This is the 4th part of my look at the diary of Susan Edwards Johnson, a Connecticut woman that visited the North Carolina coast in 1800-1801. I found the diary at the Connecticut Historical Society in Hartford, Conn. Susan Johnson remained in the town of New Bern, N.C., from the 24thof November until the 21stof December, … Continue reading “Immigrants– We get the job done!” — Susan Johnson’s Diary, part 4
At the Connecticut Historical Society, I continued to read Susan Johnson’s diary from her visit to the North Carolina coast in 1800 and 1801. Today, in part 3, I'm looking at her visit with Aaron Burr's aunt Eunice in New Bern.
After leaving her home in Stratford, Conn., Susan Johnson arrived in Suffolk, Va., on the 22ndof November, 1800. The next morning, she re-boarded the stagecoach and headed south into North Carolina for the first time.
Last spring I visited the Connecticut Historical Society when I passed through Hartford, Conn. I was headed to my niece’s home in New Haven, but I couldn’t resist stopping for a few hours: the Society’s holdings include an extraordinary collection of early American historical manuscripts and I wanted to see if any of them might shed new light on coastal North Carolina.... I was only there for a day, but I found a real treasure that I would love to share here— a remarkable diary that was kept by a Connecticut woman when she stayed in coastal North Carolina in the very first decades after the American Revolution.
Tonight I am a long way from home. My wife and I came to Japan so that I could give lectures at Senshu University in Tokyo, but now that I am done there we are exploring the country for a few days. Guided by a Japanese friend, we have visited ancient Buddhist temples, hiked to a mountaintop Shinto shrine and explored back alley shops where a single family has made a certain kind of cookie or indigo dye or sake for centuries. Today we are in Hiroshima, where we visited memorials to the victims of the atomic bomb that fell on the city on August 6, 1945.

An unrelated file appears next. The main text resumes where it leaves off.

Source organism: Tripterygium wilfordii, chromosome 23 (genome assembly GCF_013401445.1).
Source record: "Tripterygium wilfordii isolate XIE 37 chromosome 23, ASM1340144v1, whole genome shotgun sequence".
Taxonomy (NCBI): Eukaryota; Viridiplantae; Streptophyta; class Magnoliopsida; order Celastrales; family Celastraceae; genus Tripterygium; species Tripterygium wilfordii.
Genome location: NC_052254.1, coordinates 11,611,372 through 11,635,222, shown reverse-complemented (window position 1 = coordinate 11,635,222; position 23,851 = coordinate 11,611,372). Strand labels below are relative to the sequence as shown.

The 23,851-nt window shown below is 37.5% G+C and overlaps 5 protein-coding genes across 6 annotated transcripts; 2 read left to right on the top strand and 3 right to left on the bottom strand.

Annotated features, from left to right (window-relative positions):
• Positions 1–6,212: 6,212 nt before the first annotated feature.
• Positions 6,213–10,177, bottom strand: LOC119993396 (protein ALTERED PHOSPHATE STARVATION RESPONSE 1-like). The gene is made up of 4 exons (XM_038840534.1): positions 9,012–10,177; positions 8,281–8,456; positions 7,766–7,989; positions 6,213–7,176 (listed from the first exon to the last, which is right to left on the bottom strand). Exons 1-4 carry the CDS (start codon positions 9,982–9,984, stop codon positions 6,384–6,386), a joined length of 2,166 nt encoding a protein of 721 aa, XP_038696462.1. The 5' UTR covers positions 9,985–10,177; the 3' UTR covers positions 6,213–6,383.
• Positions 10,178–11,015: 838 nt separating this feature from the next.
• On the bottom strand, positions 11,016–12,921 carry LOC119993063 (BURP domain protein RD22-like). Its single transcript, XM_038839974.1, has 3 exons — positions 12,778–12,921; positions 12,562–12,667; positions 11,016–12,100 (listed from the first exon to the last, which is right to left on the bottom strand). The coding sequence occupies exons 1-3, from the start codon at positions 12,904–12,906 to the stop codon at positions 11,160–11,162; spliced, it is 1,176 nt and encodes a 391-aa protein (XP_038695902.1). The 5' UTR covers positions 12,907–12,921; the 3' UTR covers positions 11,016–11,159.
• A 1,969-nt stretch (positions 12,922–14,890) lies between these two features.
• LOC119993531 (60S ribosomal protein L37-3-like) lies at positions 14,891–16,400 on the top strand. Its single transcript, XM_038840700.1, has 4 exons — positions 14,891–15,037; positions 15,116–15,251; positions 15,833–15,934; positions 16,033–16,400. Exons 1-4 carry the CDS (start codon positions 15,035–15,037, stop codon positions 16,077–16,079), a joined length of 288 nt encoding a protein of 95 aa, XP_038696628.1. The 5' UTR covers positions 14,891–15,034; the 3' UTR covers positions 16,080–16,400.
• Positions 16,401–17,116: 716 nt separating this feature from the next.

I found Annie Hooper’s masterpiece in a warehouse in a small town in eastern North Carolina: thousands of hauntingly beautiful Biblical figures made out of driftwood, seashells, putty and plaster. All of them are part of large, elaborate scenes depicting stories from the Old and New Testaments. I had been hoping to see them for decades, and when I finally found them, they were together for probably the last time.
This weekend my family and I are in Tryon, N.C. and we are listening to Nina Simone. This is a small town on the edge of the Blue Ridge Mountains and her music just seems to be in the air in this place where she was born and first learned to make music and discovered who she was.
Thirty years ago, Lu Ann Jones and Amy Glass wrote one of my favorite books on the history of the Outer Banks: “Everyone Helped His Neighbor": Memories of Nags Head Woods. Long out of print, the book is now available again, thanks to its original publisher, The Nature Conservancy, and to its new distributor, the University of North Carolina Press.
The whole world is underwater. The places where I grew up, the places where I lived as a young man, the places I have been writing about all my life. The places where people I love live. The places that fill my dreams. Richlands and Trenton, Newport and New Bern, Wilmington and Lumberton, Engelhard, Belhaven, Washington. I am thinking about you all. I am keeping you in my prayers. I am holding you all in my heart.
Last Sunday, on September 2nd, my wife and I attended a wonderful celebration of the Hyde County school boycott’s 50th anniversary. We gathered in the old Davis School’s gymnasium in Engelhard, a fishing village on Far Creek and it was an unforgettable day: full of storytelling and memories, good food and much fellowship.
Before I went to Hyde County and wrote Along Freedom Road, I think I thought the civil rights movement happened some place besides eastern North Carolina.
This is the 5th part of a series celebrating the 50thanniversary of the Hyde County school boycott, a remarkable chapter in the history of America’s civil rights movement and the subject of my first book, Along Freedom Road. Today, I re-visit a shoot-out with the Ku Klux Klan that demonstrated how profoundly Hyde County had changed during the school boycott.
As I look forward to the celebration of the Hyde County school boycott's 50th anniversary this weekend, I am remembering how much Golden Frinks and the county's black activists taught me about the history of the civil rights movement in America.